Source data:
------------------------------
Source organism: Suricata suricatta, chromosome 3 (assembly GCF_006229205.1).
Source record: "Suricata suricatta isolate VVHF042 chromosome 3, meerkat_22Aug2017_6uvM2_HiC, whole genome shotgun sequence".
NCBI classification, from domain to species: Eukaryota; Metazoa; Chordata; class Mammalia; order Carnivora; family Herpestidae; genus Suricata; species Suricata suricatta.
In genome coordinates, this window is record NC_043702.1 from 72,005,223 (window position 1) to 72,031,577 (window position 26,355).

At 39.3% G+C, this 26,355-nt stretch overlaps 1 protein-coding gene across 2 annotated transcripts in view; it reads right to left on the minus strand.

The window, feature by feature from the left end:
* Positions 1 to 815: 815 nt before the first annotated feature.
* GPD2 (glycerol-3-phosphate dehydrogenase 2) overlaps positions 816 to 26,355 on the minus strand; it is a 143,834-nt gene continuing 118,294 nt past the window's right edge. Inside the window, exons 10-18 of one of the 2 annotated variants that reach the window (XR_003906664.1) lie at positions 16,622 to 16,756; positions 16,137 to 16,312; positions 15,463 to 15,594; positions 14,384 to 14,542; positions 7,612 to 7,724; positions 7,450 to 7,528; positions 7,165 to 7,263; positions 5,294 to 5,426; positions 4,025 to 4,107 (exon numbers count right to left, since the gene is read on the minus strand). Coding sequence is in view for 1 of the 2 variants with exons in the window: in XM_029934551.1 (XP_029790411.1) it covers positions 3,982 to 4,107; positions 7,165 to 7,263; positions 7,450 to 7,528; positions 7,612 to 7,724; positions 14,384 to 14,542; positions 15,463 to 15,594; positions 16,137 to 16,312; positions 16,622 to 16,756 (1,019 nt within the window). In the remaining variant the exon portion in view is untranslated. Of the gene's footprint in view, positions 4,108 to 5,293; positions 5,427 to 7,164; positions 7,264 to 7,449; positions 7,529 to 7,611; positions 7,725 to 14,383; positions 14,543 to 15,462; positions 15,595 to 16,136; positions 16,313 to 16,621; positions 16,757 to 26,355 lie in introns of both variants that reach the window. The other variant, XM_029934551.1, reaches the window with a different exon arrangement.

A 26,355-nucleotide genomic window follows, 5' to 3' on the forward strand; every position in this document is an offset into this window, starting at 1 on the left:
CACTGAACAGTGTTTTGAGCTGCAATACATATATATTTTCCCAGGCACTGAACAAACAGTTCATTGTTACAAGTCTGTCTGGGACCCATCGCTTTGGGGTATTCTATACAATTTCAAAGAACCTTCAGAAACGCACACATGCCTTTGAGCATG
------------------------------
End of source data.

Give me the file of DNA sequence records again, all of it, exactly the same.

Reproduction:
Source organism: Suricata suricatta, chromosome 3 (assembly GCF_006229205.1).
Source record: "Suricata suricatta isolate VVHF042 chromosome 3, meerkat_22Aug2017_6uvM2_HiC, whole genome shotgun sequence".
NCBI classification, from domain to species: Eukaryota; Metazoa; Chordata; class Mammalia; order Carnivora; family Herpestidae; genus Suricata; species Suricata suricatta.
In genome coordinates, this window is record NC_043702.1 from 72,005,223 (window position 1) to 72,031,577 (window position 26,355).

At 39.3% G+C, this 26,355-nt stretch overlaps 1 protein-coding gene across 2 annotated transcripts in view; it reads right to left on the minus strand.

The window, feature by feature from the left end:
* Positions 1 to 815: 815 nt before the first annotated feature.
* GPD2 (glycerol-3-phosphate dehydrogenase 2) overlaps positions 816 to 26,355 on the minus strand; it is a 143,834-nt gene continuing 118,294 nt past the window's right edge. Inside the window, exons 10-18 of one of the 2 annotated variants that reach the window (XR_003906664.1) lie at positions 16,622 to 16,756; positions 16,137 to 16,312; positions 15,463 to 15,594; positions 14,384 to 14,542; positions 7,612 to 7,724; positions 7,450 to 7,528; positions 7,165 to 7,263; positions 5,294 to 5,426; positions 4,025 to 4,107 (exon numbers count right to left, since the gene is read on the minus strand). Coding sequence is in view for 1 of the 2 variants with exons in the window: in XM_029934551.1 (XP_029790411.1) it covers positions 3,982 to 4,107; positions 7,165 to 7,263; positions 7,450 to 7,528; positions 7,612 to 7,724; positions 14,384 to 14,542; positions 15,463 to 15,594; positions 16,137 to 16,312; positions 16,622 to 16,756 (1,019 nt within the window). In the remaining variant the exon portion in view is untranslated. Of the gene's footprint in view, positions 4,108 to 5,293; positions 5,427 to 7,164; positions 7,264 to 7,449; positions 7,529 to 7,611; positions 7,725 to 14,383; positions 14,543 to 15,462; positions 15,595 to 16,136; positions 16,313 to 16,621; positions 16,757 to 26,355 lie in introns of both variants that reach the window. The other variant, XM_029934551.1, reaches the window with a different exon arrangement.

A 26,355-nucleotide genomic window follows, 5' to 3' on the forward strand; every position in this document is an offset into this window, starting at 1 on the left:
CACTGAACAGTGTTTTGAGCTGCAATACATATATATTTTCCCAGGCACTGAACAAACAGTTCATTGTTACAAGTCTGTCTGGGACCCATCGCTTTGGGGTATTCTATACAATTTCAAAGAACCTTCAGAAACGCACACATGCCTTTGAGCATG